Every Human Life a Gift: Defending the Pro-Life Amendment – Address by Bishop Kevin Doran, Bishop of Elphin at event organised by Family and Life


The Fundamental Right to Life
The Second World War, which touched every continent in the world, ended just seventy years ago. While it lasted, the principal focus for many ordinary people was simply to survive. Within months of the ending of the war, however, people had begun to reflect in a more organised way on the many crimes against humanity – and particularly against non-combatants – which had not just happened during the war, but which in many cases were part of the ideology behind the war. While the finger of blame was pointed for the most part in the direction of Hitler’s Germany, the reality is that the racist and anti-semitic ideology which was so central to the Nazi war effort was also present in many other countries, on both sides of the conflict. Almost immediately, the case was made for the development of a Charter of Human Rights. Three years later, in 1948, the Universal Declaration of Human Rights, drafted by representatives with different legal and cultural backgrounds from all regions of the world, was solemnly proclaimed by the United Nations General Assembly in Paris. One of the first articles of the Universal Declaration of Human Rights is that “everyone has the right to life, liberty and security of person”.  That right to life is the basis for the exercise of any other right.

In the Middle Ages and, even right up to the nineteenth century, there were huge gaps in our understanding of fertilisation and pregnancy. Developments in biology and embryology over the last hundred years have provided us with scientific proof of what women always new instinctively, namely that, during pregnancy, a new human being is present, whose distinct identity is already complete once fertilisation has taken place. What happens during those nine months of pregnancy is of vital importance, just like what happens in the pre-school years and in the years of primary school. There is a continuous development from fertilisation to birth, from birth to adult life and from there to natural death.  It is sad and terribly inconsistent that, in a world which places such a huge emphasis on equality, organisations such as the United Nations and Amnesty International, which have done so much to promote human rights, should actively seek to set aside the right to life of the unborn child.

The reality is that, even now, almost seventy years after the proclamation of the Universal Declaration of Human Rights, human rights are often recognised when it suits us, and set aside when it doesn’t. There is of course a right to choose but, if I may use the word Trump, in this polite gathering, the right to life trumps the right to choose. As the United Nations Declaration itself makes clear, the law has to ensure that the rights and freedoms of the individual are not exercised in such a way that they undermine the rights and freedoms of others.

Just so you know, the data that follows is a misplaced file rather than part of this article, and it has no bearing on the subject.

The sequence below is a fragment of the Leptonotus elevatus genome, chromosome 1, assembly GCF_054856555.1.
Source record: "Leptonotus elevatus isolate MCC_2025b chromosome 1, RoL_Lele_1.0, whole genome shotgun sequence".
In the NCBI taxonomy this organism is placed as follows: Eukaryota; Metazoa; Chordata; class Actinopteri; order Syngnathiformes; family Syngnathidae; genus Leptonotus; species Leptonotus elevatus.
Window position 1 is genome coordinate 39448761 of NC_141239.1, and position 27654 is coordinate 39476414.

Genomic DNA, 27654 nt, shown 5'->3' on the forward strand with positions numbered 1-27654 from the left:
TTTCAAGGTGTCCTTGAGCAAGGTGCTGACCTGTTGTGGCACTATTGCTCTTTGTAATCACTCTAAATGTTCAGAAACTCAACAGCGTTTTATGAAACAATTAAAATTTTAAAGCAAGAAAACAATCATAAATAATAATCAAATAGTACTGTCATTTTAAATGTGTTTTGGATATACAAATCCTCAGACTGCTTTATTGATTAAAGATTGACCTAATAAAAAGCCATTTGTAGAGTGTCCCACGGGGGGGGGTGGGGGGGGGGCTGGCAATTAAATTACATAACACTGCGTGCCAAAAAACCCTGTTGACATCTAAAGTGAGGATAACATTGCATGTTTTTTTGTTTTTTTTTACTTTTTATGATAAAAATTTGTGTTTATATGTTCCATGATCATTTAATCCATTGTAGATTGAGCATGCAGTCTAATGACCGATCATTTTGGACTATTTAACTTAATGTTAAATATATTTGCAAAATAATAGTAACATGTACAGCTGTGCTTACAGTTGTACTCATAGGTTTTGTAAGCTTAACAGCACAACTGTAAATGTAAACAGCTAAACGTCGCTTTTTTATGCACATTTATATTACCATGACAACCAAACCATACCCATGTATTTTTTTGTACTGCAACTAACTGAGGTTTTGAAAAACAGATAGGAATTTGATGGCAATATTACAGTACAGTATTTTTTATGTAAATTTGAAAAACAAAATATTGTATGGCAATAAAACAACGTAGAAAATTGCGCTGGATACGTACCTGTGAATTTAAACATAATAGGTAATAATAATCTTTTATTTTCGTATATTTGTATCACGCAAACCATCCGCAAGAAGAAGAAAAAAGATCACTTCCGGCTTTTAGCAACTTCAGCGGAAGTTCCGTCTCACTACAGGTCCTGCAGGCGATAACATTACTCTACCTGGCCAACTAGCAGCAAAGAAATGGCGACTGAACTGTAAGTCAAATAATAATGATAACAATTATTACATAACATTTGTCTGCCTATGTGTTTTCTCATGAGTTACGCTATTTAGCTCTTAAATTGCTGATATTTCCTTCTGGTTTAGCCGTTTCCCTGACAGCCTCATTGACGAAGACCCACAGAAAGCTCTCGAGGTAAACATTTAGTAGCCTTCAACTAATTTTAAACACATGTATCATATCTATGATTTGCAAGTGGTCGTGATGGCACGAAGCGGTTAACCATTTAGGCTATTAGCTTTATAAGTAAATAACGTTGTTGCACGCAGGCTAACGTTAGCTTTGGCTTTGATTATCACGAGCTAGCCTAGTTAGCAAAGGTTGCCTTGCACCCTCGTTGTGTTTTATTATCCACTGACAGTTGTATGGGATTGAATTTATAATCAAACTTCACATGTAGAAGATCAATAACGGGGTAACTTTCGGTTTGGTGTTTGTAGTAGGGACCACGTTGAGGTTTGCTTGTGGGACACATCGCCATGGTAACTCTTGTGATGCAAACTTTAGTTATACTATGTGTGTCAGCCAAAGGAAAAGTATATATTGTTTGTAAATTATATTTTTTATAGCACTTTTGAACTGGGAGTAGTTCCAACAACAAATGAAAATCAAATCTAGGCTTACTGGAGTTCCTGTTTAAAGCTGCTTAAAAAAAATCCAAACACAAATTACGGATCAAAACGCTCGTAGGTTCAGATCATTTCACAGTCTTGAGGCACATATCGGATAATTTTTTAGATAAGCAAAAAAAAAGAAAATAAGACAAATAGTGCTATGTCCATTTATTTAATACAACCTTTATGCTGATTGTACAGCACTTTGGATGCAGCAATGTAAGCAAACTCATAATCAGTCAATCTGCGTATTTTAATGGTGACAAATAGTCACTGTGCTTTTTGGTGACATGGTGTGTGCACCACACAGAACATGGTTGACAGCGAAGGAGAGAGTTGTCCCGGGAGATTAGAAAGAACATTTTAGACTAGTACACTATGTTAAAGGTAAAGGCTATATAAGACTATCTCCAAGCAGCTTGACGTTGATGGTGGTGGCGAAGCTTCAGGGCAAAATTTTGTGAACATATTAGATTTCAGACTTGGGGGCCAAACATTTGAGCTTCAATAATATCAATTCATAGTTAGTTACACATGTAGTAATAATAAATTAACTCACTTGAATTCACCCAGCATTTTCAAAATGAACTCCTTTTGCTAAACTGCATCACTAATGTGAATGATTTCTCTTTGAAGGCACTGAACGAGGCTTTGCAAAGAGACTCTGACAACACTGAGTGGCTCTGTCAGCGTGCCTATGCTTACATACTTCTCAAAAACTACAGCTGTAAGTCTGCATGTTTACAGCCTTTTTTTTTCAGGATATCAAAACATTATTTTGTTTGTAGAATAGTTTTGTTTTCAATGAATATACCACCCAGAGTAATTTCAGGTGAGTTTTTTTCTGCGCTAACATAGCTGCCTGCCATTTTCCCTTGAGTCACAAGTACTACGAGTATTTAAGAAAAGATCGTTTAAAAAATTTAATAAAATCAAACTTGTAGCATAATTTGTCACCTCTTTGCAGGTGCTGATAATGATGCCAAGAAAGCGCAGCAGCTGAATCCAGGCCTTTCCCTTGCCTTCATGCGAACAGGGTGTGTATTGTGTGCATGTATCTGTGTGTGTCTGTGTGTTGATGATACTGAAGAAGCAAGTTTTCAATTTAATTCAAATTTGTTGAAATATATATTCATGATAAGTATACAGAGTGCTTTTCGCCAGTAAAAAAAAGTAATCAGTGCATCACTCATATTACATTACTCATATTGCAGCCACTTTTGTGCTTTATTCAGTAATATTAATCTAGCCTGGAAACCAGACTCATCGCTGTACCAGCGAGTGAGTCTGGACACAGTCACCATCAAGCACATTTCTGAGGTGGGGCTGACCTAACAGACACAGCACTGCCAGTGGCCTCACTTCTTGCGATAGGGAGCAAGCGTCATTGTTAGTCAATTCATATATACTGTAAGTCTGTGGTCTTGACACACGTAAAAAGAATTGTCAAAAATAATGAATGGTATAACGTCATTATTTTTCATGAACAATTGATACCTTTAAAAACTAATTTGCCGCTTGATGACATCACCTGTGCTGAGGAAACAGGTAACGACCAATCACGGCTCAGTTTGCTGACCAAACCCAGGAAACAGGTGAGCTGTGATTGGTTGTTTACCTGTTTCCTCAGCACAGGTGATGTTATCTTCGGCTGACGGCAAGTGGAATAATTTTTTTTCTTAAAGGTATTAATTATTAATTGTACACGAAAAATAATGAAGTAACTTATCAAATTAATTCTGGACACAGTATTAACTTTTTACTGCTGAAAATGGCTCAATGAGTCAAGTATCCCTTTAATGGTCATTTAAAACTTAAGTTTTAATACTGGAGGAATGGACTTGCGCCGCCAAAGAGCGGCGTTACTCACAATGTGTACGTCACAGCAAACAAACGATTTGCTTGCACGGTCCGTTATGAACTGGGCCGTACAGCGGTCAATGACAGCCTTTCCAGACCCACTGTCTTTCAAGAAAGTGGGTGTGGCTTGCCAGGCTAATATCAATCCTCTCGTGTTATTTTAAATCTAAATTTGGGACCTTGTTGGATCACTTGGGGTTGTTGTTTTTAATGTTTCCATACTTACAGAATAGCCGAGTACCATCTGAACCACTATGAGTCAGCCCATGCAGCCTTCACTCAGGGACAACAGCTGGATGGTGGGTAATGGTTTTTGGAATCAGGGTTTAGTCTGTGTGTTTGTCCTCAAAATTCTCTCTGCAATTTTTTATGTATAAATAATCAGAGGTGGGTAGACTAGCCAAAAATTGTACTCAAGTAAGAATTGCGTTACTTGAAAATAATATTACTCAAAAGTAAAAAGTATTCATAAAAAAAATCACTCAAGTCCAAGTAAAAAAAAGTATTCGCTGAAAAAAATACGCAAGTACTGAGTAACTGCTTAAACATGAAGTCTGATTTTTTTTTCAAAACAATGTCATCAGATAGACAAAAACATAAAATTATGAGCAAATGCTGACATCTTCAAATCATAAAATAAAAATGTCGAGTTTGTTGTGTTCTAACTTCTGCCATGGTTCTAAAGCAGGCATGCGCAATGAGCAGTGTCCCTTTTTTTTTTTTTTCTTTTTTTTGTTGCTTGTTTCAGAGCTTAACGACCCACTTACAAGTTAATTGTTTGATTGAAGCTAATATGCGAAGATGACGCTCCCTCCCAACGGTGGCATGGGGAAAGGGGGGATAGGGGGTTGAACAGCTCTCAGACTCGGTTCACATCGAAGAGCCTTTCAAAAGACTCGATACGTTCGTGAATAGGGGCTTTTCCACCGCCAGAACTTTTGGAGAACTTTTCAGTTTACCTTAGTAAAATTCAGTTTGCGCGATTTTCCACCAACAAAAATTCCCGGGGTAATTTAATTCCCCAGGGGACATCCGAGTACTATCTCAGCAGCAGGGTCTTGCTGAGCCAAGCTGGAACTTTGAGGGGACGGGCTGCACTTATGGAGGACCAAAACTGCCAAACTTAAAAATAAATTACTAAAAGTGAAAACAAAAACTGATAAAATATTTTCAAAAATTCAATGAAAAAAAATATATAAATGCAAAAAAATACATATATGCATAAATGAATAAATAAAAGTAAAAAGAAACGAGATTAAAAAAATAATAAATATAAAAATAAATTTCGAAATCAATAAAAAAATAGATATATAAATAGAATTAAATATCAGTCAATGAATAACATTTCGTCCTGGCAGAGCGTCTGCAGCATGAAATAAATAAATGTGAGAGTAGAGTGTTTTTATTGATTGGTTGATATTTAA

Life is a Gift
I want to take you with me for a few moments back to ancient Greece in the time of the great philosophers like, Socrates, Plato and Aristotle. This was a mere two thousand five hundred years ago and the world was already very old. People like Aristotle were very focussed on the meaning of the world. As far they were concerned, human beings had to be understood in terms of their place in the cosmos. The gods were powerful, mysterious and for the most part to be mistrusted.

The arrival of Christianity in Europe changed the focus. If God was a loving creator, then the universe and everything in it had a purpose. The meaning of everything, including the life of every human being, is to be found in the intention of God. In his recent letter of encouragement on the Joy of Love, Pope Francis refers to this, in terms of the gift of life. He says:

The gift of a new child, entrusted by the Lord to a father and a mother, begins with acceptance, continues with lifelong protection and has as its final goal the joy of eternal life. By serenely contemplating the ultimate fulfilment of each human person, parents will be even more aware of the precious gift entrusted to them. For God allows parents to choose the name by which he himself will call their child for all eternity”

 In other words, when we look to eternity for the meaning of human life, then we don’t get bogged down in the question about whether or not someone is useful to, or a burden on society.

About five hundred years ago, modern science began to make itself felt and the world was explored in a way that it was never explored before. People like Galileo, Leonardo da Vinci and Christopher Columbus were among the great names associated with this new age of discovery. People began to have great confidence in the human capacity to achieve great things through the use of reason.

Now there are two ways of looking at this. One is that the gift of reason was given to us by God to help us to be what he has called us to be and to help us to exercise our responsibility for the universe. The other way of looking at it is that man is the centre of the universe. We are the source of our own meaning. We are our own creators. This point of view has gradually become a significant influence in Western society, especially in modern times.